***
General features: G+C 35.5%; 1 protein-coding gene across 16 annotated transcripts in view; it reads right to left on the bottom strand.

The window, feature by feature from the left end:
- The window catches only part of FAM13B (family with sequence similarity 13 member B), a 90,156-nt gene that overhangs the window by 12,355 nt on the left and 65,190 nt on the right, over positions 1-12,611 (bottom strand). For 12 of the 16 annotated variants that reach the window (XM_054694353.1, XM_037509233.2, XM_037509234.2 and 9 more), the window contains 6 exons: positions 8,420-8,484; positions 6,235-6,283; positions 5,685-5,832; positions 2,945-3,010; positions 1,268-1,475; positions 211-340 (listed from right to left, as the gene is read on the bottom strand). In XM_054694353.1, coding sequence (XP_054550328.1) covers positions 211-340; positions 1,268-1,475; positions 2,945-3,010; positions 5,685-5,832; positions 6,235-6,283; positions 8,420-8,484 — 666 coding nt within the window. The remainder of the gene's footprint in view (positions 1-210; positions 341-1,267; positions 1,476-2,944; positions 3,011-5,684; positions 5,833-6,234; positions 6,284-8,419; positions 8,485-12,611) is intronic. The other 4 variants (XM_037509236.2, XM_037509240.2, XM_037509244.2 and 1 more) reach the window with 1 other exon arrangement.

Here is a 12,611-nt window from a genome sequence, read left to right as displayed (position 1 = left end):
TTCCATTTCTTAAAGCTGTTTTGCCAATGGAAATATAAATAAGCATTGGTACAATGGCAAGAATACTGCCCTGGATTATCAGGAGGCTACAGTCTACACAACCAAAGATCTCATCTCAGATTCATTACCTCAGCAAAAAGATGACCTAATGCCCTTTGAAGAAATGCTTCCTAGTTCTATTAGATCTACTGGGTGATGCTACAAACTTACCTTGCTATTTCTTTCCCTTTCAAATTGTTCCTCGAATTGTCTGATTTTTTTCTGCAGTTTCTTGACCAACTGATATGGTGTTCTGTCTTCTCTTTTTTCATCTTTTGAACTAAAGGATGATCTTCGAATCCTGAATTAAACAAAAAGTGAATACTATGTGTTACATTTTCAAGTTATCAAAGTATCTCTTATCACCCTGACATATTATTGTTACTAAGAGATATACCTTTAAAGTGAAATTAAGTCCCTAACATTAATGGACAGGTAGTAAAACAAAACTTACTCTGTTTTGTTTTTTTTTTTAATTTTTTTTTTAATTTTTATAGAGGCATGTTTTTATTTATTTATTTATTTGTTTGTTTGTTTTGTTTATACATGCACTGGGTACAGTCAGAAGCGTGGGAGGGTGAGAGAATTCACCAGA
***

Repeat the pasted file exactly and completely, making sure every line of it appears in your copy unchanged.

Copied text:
General features: G+C 35.5%; 1 protein-coding gene across 16 annotated transcripts in view; it reads right to left on the bottom strand.

The window, feature by feature from the left end:
- The window catches only part of FAM13B (family with sequence similarity 13 member B), a 90,156-nt gene that overhangs the window by 12,355 nt on the left and 65,190 nt on the right, over positions 1-12,611 (bottom strand). For 12 of the 16 annotated variants that reach the window (XM_054694353.1, XM_037509233.2, XM_037509234.2 and 9 more), the window contains 6 exons: positions 8,420-8,484; positions 6,235-6,283; positions 5,685-5,832; positions 2,945-3,010; positions 1,268-1,475; positions 211-340 (listed from right to left, as the gene is read on the bottom strand). In XM_054694353.1, coding sequence (XP_054550328.1) covers positions 211-340; positions 1,268-1,475; positions 2,945-3,010; positions 5,685-5,832; positions 6,235-6,283; positions 8,420-8,484 — 666 coding nt within the window. The remainder of the gene's footprint in view (positions 1-210; positions 341-1,267; positions 1,476-2,944; positions 3,011-5,684; positions 5,833-6,234; positions 6,284-8,419; positions 8,485-12,611) is intronic. The other 4 variants (XM_037509236.2, XM_037509240.2, XM_037509244.2 and 1 more) reach the window with 1 other exon arrangement.

Here is a 12,611-nt window from a genome sequence, read left to right as displayed (position 1 = left end):
TTCCATTTCTTAAAGCTGTTTTGCCAATGGAAATATAAATAAGCATTGGTACAATGGCAAGAATACTGCCCTGGATTATCAGGAGGCTACAGTCTACACAACCAAAGATCTCATCTCAGATTCATTACCTCAGCAAAAAGATGACCTAATGCCCTTTGAAGAAATGCTTCCTAGTTCTATTAGATCTACTGGGTGATGCTACAAACTTACCTTGCTATTTCTTTCCCTTTCAAATTGTTCCTCGAATTGTCTGATTTTTTTCTGCAGTTTCTTGACCAACTGATATGGTGTTCTGTCTTCTCTTTTTTCATCTTTTGAACTAAAGGATGATCTTCGAATCCTGAATTAAACAAAAAGTGAATACTATGTGTTACATTTTCAAGTTATCAAAGTATCTCTTATCACCCTGACATATTATTGTTACTAAGAGATATACCTTTAAAGTGAAATTAAGTCCCTAACATTAATGGACAGGTAGTAAAACAAAACTTACTCTGTTTTGTTTTTTTTTTTAATTTTTTTTTTAATTTTTATAGAGGCATGTTTTTATTTATTTATTTATTTGTTTGTTTGTTTTGTTTATACATGCACTGGGTACAGTCAGAAGCGTGGGAGGGTGAGAGAATTCACCAGA